I tried to think of anything positive about this movie and I could only come up with two things. Tom Cruise plays the lead and, regardless of ego, he tries to be entertaining. His performance goes for a very goofy-action hero tone that matches Brendan Fraser, but it feels weird knowing he’s more equipped when it comes to spy movies. And for what little we see of Sofia Boutella, she tries to bring a sense of menace to her take of the mummy. Under all the poor CGI effects they paint over her face, she is really trying to stand out. Unfortunately, her presence is literally buried under Cruise’s rampant ego and “too many cooks” trying to steer this popcorn flick.
I really can’t even do much justice to recommend this train wreck. Your better off seeing the original 1932 Mummy with Boris Karloff. That one was more scary in atmosphere and selling the concept of reincarnation. Why can’t we have a movie like that anymore? A horror film that sells on scaring you with atmospheric tone and concept as opposed to jump scares. I’m certain there are some out there, but I can only imagine how few there are. This movie is pure proof that certain executives can’t keep up with the times on what audiences want. A lesson that is learned again and again as time goes on. Just when Hollywood thinks they know what people want, they come out with a movie too late once that previous obsession has died down. We are pass the bar of shared universes. Some can work, but this one doesn’t.
Avoid at all costs.
If anything “Kong: Skull Island” proves is that monster movies are not dead. Nor is the genre of jungle adventure films. In today’s age, Hollywood has been giving us more superhero and reboots to the point of overkill. Now, Legendary Pictures is getting its “MonsterVerse” into gear and I can thankfully say I wasn’t disappointed with this entry. It was about time the big ape got a fresh start and I had a blast watching it. The movie in a nutshell is the war tone of Apocalypse Now meets the characters from James Cameron’s Aliens.
Set during the Vietnam War’s end, a government agent named Bill Randa (John Goodman) seeks a plan to visit an mysterious island for study and proof that monsters exist there. He gets teamed up with Lieutenant Colonel Packard (Samuel L. Jackson) and a bunch of soldiers to take a trek via helicopter. At first we are led to believe this is some sort of study when it turns out Bill wants to blow up the island in a fiery rage. All plans are halted when Kong arrives showing he’s not only king of the island, but also a protector of his home.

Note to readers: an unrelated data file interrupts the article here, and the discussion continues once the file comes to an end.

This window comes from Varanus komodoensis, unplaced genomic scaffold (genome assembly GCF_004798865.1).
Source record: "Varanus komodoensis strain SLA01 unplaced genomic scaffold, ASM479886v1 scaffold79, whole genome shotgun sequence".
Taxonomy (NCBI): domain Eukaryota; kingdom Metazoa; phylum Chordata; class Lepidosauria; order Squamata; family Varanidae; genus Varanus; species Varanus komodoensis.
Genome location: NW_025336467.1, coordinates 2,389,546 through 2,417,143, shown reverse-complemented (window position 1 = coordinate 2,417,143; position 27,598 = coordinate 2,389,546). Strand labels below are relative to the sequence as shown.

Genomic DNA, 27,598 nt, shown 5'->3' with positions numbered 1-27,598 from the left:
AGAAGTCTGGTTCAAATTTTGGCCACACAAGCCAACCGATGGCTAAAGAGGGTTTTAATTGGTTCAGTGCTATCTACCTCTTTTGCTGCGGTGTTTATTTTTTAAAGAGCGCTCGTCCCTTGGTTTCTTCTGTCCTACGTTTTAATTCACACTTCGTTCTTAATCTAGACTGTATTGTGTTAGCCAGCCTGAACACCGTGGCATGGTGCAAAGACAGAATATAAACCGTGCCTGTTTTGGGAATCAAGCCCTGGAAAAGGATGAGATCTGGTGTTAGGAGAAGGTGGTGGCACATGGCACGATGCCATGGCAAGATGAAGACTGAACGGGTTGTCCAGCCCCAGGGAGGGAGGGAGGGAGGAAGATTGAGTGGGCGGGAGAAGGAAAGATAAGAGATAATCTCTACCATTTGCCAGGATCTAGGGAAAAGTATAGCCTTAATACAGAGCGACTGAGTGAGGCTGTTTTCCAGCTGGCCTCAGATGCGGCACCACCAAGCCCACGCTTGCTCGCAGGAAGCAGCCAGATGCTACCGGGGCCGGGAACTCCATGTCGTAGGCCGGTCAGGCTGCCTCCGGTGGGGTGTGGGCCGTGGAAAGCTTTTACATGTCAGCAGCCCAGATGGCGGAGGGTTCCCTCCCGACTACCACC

The moment Kong shows up and smashes some helicopters, everything changes as the war movie turns into a monster movie. While stranded and seeking an exist, soldiers fend their way through thick jungle and avoid the wraith of giant spiders and demonic lizard monsters seeking to munch on them. Each creature is well designed by ILM and its a shame we never get to see many in action. With the only exception being a bunch of monsters called “skull crushers,” that look like a crossbreed between Cubone from Pokemon and a gila monster. When these monstrous being attack, I was greedy in hoping for a big action scene with a whole horde of them. On the other hand, this movie is dedicated to Kong, so I probably shouldn’t complain.
Also stuck on the island is a former British Captain (Tom Hiddleston) and a photojournalist (Brie Larson) who get the better part of the journey. Most of the time, they run into peaceful beasts and kindly natives that have a Buddhist-like personality. They later come across a World War II pilot played by John C. Riley, who crashed landed on the island in 1944. Riley proves to be a lot of fun with a manic performance that is funny and touching. Of course, they joke around how he has no clue about current events but they work for the most part.
“Kong” is very much your run of the mill monster movie stocked with cliched characters, rampaging beasts and all tossed into a thick jungle. What sets itself apart is the directorial style and fun performances. The choice of placing the story during the Vietnam War gives way for some creative scenes of solders blasting off to a tape recording playing Black Sabbath. The soundtrack itself is packed with psychedelic rock music from Creedence Clearwater Revival to David Bowie and the color scheme is put to great use with intense sunlight and cold blue nights.